A young woman and an intersex teenager develop a fast friendship that takes them from Los Angeles deep into the Nevada desert. Living high whilst keeping low, the pair are in it for themselves, but not quite each other, as their respective pasts begin to reveal dark truths. (Imdb)
NOTE DI REGIA:
As a child I used to watch a lot of films and TV shows while sitting on my father’s lap – Bruce Wayne Westerns, Carry On films and the Formula One Grand Prix – bored out of my mind. Second in command of the remote control was my brother – the films of Chuck Norris and Steven Segal being played on constant loop when my father was out. My mother had a soft spot for anything starring Julia Roberts. Then there was the soon to be gay kid who had crushes on Jamie Lee Curtis and Virginia Madsen, whose favourite movies were Thelma & Louise, Candyman and The Texas Chainsaw Massacre.
BRUNO & EARLENE GO TO VEGAS is my love letter to the outsiders, the weird and wonderful people who exist on the fringe, on the outside looking in. It is part of a mission to take such characters and place them in narratives where they would usually not be given a voice, let alone visibility. The road movie, the Western and the buddy movie are three typically male-dominated, hetero-normative genres that I would like BRUNO & EARLENE GO TO VEGAS and its characters to have a stake in. They share similar themes of love between friends, finding fulfilment from the journey and not the goal, and fighting back when society puts you in a corner.
“…Savory doesn’t build the film like a shell, though, encasing one mood in another; as the film unfolds, Savory blurs it all together, swirls and shards of caricature provoking shifts in the central relationship. It’s an approach that pays huge dividends, especially when one trajectorial leap in the plot leaves you momentarily befuddled. But it’s obvious that Savory isn’t interested, and quite frankly doesn’t need to explain why these characters are as they are; the actors do the work for him, immediately creating the familial atmosphere of this misfit utopia in the desert, so that the ensuing conflict between Bruno and Earlene makes sense.
Sumner and Szanto are the earthy, melancholy, quiet centre, while the other actors, granted less screentime, paint with bright but not broad colours to make their mark. Crake, first seen coolly posing shirtless by a motel doorframe, is your main eye candy, and Savory knows it – when Bruno sees Billy washing his car, queue the hose-down and soapy-sponge-on-chest slow-motion interlude that’s basically horniness made flesh. But Crake makes Billy’s confidence shift ever so subtly from obnoxious to empowering; he moves from his caricatured spoilt girlfriend to a frisson with Antony Cherrie’s Kyle without the blink of either eyelid. For an ensemble who are mostly confined to the film’s second half, the supporting cast make indelible marks, distinctive and quietly original.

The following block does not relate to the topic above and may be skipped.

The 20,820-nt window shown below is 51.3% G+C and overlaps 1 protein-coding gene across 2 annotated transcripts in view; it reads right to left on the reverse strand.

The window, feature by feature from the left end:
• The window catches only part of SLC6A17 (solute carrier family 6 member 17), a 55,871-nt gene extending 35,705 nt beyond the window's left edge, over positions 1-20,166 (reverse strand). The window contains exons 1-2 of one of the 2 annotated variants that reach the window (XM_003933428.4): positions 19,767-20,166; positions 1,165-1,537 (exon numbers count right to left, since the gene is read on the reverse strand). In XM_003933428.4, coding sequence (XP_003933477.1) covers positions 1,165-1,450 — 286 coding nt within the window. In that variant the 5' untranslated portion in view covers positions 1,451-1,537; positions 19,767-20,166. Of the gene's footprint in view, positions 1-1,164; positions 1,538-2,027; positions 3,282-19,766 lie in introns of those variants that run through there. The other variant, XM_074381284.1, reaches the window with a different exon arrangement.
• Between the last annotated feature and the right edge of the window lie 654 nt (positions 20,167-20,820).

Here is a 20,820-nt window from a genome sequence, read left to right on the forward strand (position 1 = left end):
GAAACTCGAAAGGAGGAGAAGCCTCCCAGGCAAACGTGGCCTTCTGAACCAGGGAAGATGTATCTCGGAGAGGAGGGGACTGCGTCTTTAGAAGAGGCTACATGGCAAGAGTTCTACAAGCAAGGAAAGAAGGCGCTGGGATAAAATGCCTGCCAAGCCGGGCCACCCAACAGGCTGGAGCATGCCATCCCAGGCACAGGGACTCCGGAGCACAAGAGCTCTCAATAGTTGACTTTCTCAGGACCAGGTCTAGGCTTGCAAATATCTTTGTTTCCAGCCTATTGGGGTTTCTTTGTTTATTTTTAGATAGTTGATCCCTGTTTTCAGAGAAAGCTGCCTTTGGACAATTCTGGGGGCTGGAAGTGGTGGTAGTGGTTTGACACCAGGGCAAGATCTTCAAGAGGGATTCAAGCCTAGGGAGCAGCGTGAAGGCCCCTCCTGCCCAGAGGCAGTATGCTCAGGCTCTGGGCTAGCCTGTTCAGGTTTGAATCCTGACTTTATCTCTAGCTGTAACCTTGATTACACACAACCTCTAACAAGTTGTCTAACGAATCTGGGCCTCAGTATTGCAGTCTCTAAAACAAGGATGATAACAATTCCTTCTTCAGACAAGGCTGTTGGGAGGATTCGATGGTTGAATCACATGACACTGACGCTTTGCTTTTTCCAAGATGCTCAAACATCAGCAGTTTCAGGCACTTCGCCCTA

Eschewing the typical golden, sunlit hues of the sandy American coast, and the sizzling heat rays of the Nevada desert, Savory and cinematographer Eben Bolter instead use a quieter palette, drawn most vividly to the neon blues of night in this little hidden town. That said, despite the title and its ostensible status as a ‘road movie’, this is not a film concerned with space in the literal sense. Bruno breaks into the homes of people on vacation, occupying space and eating food but never existing in these places to anyone other than himself. Place is important as a communal idea; the mysterious status of the town they arrive at is exactly the point, because it doesn’t matter where it is, only who they find there.
That arc of discovery might be the greatest triumph of Savory’s subtle approach to what could so easily have been a brash, candy-coloured adventure; that Bruno and Earlene become characters genuinely deserving of their own story. It’s essentially the age-old story of discovering what family is, but the lime has been twisted differently in this drink, and it tastes a little sweeter. Bruno & Earlene Go to Vegas is both the promising beginning to a film career and the rare film that tells a new story about characters who prove themselves worthy of a tale.” (David William Upton, sosogay.co.uk – voto 4/5)
“… A micro-budget road movie, Bruno and Earlene never feels cheap – there’s an attention to detail in every scene that would easily compare to bigger-budget productions. This is as much a story about the relationships the characters have with themselves as it is about the relationships they have with each other. All of the characters are so three-dimensional that by the end of the movie the viewer is tempted to go and look for each of them, and spend time in their worlds.
Bruno and Earlene addresses issues of gender, identity and companionship in ways that feel real and tender, almost raw at times, through a cast that, though beautiful, at no point feel shallow or superficial; they each have their demons, and each battles in their own way as the story unfolds.
Slickly paced, the characters unfold with the story, always moving but never hurrying through their development. Ashleigh Sumner is utterly convincing as Earlene, and Miles Szanto’s troubled Bruno is so spot on there are moments throughout when you’ll want to reach out and give him a hug. While the script is at times slightly clunky, this incredibly strong cast bring such life to their characters that it really doesn’t matter.
Overall Verdict: Beautifully shot and with a narrative crescendo containing shades of Thelma and Louise, Reservoir Dogs and even The Italian Job, this is a clever, thoughtful film that brings issues around gender, sexuality and identity to the fore in gentle and sometimes quite subtle ways, leaving the viewer thinking and asking questions.” (Scott Elliott, biggaypictureshow.com)